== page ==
Education, Extension, and Training for Climate Change

Education, Extension, and Training for Climate Change

Isaac Bekele (The University of the West Indies, Trinidad and Tobago) and Wayne Ganpat (The University of the West Indies, Trinidad and Tobago)
DOI: 10.4018/978-1-4666-6501-9.ch012
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This chapter details the education, extension, and training interventions that are needed in this changing global climate situation, with a focus on Small Island Developing States (SIDS); new content will have to be taught, and innovative education and extension methods will have to be embraced. Actions will be needed at the highest levels of government to build capacity in all sectors and funding will have to match programmes and projects. SIDS are by nature not well-endowed with financial resources, and as such, there will be challenges with the training of teachers and extension staff and the conduct of public education activities. Notwithstanding, creative ways can be developed by governments, community leaders, and all civic-minded persons in SIDS to access such funds and undertake the appropriate actions that are needed to educate and train resource persons in these areas.
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While some academics continue to debate whether or not the phenomenon of climate change is valid, it is clear that changes in climate patterns are being experienced globally. The fact that there is consensus among scientists world-wide that our climate is warming, and that the changes evoked over the last 100 years can be attributed to human activity, is very troubling and demands urgent attention (IPCC, 2007; Doran and Zimmermann, 2009). The effects of climate change vary around the world, and in places where persons are most affected, the phenomenon is now being embraced with concern, and actions are actively pursued to address the challenges presented. The increasing level of concentration of greenhouse gases (GHG) in the atmosphere has been directly linked to the changes being experienced in the world’s climate. Although, global warming is a world-wide phenomenon, by its very nature, its expected impact would not be uniform geographically nor will the risk of associated hazards be similar. Global warming impacts several important biological and physical processes at various levels, and world economies face varying degrees of vulnerability to it (Allison et al., 2009). Climatologists have presented a number of scenarios of future climate change patterns, to illustrate the impact that changes in surface temperatures, rainfall patterns, sea level rise, ocean temperatures, ocean pH and ice levels can bring about. In all instances, the effects on the world and its inhabitants are negative, with the increasing frequency of extreme weather events associated with global warming, having the potential to transform lives across the world.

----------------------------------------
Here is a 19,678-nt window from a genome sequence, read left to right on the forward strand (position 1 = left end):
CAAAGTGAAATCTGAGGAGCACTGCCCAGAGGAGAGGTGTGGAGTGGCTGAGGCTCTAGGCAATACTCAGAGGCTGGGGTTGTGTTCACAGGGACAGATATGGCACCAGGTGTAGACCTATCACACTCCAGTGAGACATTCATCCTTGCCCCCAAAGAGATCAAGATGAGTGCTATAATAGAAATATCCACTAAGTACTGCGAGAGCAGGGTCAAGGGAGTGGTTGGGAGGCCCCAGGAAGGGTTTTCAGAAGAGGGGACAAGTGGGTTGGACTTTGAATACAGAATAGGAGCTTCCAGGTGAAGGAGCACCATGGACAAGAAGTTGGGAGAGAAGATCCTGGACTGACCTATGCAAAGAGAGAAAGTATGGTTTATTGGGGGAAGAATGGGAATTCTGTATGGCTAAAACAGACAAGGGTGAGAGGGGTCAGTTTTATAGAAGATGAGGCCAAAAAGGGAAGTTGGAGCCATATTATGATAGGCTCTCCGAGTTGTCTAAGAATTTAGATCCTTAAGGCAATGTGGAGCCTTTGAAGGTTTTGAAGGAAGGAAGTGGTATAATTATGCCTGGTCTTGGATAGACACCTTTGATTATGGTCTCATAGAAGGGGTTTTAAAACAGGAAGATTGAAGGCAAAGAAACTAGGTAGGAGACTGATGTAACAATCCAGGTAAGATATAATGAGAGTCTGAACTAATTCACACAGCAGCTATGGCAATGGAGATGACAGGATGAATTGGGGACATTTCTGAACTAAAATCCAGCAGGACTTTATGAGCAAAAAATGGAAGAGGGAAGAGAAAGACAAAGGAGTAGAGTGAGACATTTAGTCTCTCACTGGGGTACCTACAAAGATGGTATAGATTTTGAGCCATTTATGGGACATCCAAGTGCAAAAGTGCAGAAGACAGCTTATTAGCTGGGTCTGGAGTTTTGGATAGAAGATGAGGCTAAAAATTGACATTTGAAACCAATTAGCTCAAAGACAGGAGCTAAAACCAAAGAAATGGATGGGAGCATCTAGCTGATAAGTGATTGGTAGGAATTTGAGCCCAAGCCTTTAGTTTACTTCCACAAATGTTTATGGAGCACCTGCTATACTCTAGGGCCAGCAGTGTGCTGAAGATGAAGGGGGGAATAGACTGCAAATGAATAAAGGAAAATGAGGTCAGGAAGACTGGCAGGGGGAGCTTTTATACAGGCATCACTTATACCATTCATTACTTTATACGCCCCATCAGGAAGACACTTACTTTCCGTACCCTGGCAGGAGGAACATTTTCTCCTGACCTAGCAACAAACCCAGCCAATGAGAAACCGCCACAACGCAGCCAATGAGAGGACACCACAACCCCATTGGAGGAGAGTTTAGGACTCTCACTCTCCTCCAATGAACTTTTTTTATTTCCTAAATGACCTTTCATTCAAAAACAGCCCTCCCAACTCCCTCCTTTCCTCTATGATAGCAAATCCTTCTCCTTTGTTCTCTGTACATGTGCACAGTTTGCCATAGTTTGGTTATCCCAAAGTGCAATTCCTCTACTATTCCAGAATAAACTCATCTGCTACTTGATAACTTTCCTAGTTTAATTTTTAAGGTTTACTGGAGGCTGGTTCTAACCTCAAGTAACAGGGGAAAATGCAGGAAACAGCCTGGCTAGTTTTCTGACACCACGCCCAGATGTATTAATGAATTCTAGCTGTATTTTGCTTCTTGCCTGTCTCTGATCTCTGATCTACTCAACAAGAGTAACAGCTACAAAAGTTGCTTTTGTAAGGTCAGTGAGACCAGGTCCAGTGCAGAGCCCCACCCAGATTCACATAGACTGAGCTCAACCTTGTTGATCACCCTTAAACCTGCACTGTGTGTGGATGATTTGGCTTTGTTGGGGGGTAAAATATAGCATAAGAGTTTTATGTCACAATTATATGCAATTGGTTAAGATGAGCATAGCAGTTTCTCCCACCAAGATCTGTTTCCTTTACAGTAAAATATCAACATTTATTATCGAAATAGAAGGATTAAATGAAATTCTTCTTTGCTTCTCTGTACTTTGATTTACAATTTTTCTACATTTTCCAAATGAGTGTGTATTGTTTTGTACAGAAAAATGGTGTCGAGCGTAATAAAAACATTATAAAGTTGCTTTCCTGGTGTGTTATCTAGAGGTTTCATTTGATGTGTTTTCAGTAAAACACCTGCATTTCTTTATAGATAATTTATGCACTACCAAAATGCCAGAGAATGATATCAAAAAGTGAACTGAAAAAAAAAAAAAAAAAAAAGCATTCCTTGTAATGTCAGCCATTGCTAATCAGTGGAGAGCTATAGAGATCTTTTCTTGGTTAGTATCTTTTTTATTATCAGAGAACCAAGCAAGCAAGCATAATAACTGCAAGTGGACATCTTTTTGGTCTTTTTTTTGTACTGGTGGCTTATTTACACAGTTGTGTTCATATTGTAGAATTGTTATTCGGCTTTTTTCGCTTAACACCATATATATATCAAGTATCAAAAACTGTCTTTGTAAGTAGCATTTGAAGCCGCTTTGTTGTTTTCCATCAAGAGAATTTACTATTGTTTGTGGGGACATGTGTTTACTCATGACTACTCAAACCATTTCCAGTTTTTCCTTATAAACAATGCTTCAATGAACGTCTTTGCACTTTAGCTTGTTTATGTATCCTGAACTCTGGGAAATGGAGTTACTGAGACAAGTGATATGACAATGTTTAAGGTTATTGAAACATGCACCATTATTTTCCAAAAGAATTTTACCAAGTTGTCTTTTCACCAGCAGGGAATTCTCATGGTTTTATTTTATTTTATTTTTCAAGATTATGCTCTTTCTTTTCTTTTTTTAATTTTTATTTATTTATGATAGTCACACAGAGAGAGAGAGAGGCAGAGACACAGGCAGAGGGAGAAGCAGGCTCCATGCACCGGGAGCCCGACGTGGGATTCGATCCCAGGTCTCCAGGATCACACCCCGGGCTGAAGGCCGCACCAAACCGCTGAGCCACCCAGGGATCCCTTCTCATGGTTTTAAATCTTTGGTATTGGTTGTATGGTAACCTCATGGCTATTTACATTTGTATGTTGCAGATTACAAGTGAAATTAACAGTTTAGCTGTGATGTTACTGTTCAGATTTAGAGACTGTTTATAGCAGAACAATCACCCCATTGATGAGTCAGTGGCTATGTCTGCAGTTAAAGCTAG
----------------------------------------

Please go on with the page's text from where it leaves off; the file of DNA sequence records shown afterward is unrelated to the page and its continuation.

Because climate change effects will not be equally felt around the world, some countries and broad regions of the planet will be more vulnerable than others and are likely to feel the impacts much more. In other words, while countries face various challenges due to climate change, they differ in the degree of vulnerability as well as adaptive capacity and preparedness. According to Kelan et al. (2009), Small Island Developing States (SIDS) are particularly prone to climate change due to their geographic, ecological and socio-economic circumstances as well as resource constraints, and further, because of their limited response capacities, face serious climate change-driven challenges. The area of food production however is at greater risk, so that SIDS must strategize now, rather than later, to ensure their food is secure.

Sea level rise which is predicted to proceed at a rate of 5 mm/year, loss of biodiversity and damages to coral reefs and degradation of coast lines, along with a higher risk of more powerful natural hazards, pose additional challenges for SIDS (Kelan et al., 2009). Consequently, they are likely to face shrinking national economies as main economic activities like tourism, fisheries and agriculture weaken and decline over time. All these potentially serious threats are envisioned in regions where adaptive capacity is generally considered to be low (Kelan et al., 2009). So for SIDS, climate change resilience is highly dependent on building human capacity for mitigation, adaptation, effective mobilization and deployment of the inhabitants. Climate change and its ecological impacts are not going to be short lived phenomena and building capacity of at-risk people to respond to anticipated impacts of climate change through education, extension and training must be of highest priority.

Already in some SIDS in the domain of food production, actions are being taken in many areas such as water management, postharvest, pest and diseases management and other relevant activities to meet food and nutritional security challenges to address the issue of climate change. As such therefore, this chapter will focus on primary education, public education, the provision of food production related extension services to those most vulnerable, and the training required to help communities that depend on food production for their livelihood.

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